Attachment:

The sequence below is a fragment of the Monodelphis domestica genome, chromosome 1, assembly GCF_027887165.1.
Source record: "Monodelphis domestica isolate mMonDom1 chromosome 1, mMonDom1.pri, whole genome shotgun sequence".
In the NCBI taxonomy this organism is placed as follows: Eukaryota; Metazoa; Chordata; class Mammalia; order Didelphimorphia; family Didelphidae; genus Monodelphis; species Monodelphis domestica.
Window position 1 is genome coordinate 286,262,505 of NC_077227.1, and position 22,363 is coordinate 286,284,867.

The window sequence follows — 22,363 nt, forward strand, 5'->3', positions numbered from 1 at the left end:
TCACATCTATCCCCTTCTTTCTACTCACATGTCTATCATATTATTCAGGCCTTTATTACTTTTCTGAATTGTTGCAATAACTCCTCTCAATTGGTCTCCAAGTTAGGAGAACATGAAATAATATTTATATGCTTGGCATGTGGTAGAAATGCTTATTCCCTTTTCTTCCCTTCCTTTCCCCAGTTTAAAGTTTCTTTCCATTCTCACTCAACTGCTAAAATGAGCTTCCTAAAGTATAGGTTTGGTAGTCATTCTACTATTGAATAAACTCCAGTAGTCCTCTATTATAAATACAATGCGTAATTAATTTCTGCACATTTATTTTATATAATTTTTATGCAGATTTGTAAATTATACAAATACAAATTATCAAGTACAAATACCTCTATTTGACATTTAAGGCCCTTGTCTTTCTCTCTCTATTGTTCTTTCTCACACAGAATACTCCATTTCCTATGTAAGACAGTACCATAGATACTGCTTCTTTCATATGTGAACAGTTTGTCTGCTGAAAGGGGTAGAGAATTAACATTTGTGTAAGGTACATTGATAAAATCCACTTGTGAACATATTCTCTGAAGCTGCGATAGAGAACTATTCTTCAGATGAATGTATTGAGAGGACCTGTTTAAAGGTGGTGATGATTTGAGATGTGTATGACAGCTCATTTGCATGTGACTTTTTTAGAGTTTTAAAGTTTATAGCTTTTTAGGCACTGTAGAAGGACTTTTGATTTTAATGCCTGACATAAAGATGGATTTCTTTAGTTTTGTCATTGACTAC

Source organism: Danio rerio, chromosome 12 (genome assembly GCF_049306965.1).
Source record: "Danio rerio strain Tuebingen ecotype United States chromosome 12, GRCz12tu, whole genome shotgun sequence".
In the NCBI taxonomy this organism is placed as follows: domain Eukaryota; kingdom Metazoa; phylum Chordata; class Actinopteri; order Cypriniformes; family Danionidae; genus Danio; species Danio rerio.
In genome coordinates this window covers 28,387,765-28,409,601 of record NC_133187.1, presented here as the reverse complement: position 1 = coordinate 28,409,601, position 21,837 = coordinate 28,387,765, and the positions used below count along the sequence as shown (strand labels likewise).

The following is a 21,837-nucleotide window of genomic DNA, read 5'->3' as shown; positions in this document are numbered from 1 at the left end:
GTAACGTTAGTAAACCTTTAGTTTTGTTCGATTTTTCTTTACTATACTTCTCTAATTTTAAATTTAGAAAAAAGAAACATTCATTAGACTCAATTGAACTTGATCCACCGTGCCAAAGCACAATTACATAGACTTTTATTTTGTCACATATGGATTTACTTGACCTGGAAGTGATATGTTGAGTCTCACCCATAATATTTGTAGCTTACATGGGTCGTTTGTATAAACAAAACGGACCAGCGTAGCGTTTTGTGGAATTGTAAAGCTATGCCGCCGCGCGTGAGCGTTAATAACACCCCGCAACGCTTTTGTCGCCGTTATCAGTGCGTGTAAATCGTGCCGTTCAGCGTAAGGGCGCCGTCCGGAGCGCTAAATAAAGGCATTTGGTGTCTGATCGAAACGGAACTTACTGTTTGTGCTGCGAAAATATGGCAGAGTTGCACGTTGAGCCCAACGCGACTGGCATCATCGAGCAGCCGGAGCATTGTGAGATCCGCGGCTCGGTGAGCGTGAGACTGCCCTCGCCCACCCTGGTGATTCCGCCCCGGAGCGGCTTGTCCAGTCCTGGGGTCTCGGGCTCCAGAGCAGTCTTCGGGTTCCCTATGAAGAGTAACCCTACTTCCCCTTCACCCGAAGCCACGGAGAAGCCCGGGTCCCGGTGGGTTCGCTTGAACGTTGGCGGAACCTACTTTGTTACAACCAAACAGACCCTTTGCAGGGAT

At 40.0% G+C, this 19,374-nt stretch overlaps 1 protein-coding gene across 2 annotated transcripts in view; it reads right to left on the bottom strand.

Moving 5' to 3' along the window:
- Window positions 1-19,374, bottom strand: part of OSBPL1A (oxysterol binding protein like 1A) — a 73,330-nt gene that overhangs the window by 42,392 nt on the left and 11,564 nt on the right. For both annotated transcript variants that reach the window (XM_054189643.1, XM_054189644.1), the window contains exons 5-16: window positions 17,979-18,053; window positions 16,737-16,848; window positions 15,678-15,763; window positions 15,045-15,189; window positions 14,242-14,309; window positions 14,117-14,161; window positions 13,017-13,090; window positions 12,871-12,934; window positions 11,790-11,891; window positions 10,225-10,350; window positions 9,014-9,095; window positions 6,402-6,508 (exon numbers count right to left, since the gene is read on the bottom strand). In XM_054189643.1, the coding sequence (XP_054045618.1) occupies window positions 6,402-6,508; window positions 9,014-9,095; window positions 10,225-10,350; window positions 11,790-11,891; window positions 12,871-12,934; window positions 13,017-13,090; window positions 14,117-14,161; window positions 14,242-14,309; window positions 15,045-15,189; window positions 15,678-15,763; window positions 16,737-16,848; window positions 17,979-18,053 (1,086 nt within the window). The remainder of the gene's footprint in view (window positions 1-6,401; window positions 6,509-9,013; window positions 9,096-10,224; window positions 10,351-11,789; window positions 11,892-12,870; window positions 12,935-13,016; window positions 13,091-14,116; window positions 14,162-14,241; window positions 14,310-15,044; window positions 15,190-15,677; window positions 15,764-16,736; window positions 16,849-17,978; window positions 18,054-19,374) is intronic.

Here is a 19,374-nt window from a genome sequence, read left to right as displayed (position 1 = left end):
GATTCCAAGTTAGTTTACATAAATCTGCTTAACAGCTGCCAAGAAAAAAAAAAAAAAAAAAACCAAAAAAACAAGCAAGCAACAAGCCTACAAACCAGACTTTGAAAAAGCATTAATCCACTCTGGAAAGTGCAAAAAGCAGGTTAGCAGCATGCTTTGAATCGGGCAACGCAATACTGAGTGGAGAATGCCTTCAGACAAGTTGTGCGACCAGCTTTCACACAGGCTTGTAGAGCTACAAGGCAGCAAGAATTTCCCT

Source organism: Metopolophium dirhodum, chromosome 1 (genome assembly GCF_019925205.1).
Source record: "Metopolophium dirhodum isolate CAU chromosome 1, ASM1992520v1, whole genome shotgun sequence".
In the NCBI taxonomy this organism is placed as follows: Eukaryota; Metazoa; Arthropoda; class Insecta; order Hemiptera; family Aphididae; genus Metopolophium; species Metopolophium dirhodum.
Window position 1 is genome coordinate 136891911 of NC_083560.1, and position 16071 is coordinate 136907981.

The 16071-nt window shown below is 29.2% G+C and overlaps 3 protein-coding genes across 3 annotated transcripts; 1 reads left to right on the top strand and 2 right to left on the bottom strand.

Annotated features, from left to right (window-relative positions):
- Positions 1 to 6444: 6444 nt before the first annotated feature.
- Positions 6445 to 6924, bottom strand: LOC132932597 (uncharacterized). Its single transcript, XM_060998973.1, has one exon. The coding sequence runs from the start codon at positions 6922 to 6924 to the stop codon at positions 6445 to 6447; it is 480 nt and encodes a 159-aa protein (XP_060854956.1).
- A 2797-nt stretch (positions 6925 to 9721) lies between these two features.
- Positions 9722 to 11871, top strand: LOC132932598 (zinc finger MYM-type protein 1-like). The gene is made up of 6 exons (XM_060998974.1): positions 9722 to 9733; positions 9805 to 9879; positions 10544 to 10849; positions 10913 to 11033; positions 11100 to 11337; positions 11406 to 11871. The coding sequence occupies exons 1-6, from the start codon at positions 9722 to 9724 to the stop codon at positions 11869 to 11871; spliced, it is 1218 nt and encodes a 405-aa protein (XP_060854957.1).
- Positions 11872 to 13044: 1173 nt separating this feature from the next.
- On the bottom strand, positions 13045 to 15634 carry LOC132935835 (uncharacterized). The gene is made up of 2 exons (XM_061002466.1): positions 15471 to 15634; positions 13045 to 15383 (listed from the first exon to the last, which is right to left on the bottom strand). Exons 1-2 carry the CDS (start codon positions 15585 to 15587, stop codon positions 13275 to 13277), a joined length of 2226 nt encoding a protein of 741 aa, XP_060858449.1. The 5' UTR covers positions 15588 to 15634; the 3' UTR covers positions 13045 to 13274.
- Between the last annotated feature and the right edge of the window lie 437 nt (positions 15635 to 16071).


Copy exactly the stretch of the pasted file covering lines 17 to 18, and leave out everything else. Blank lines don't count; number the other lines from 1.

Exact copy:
GATTCCAAGTTAGTTTACATAAATCTGCTTAACAGCTGCCAAGAAAAAAAAAAAAAAAAAAACCAAAAAAACAAGCAAGCAACAAGCCTACAAACCAGACTTTGAAAAAGCATTAATCCACTCTGGAAAGTGCAAAAAGCAGGTTAGCAGCATGCTTTGAATCGGGCAACGCAATACTGAGTGGAGAATGCCTTCAGACAAGTTGTGCGACCAGCTTTCACACAGGCTTGTAGAGCTACAAGGCAGCAAGAATTTCCCT

Source organism: Metopolophium dirhodum, chromosome 1 (genome assembly GCF_019925205.1).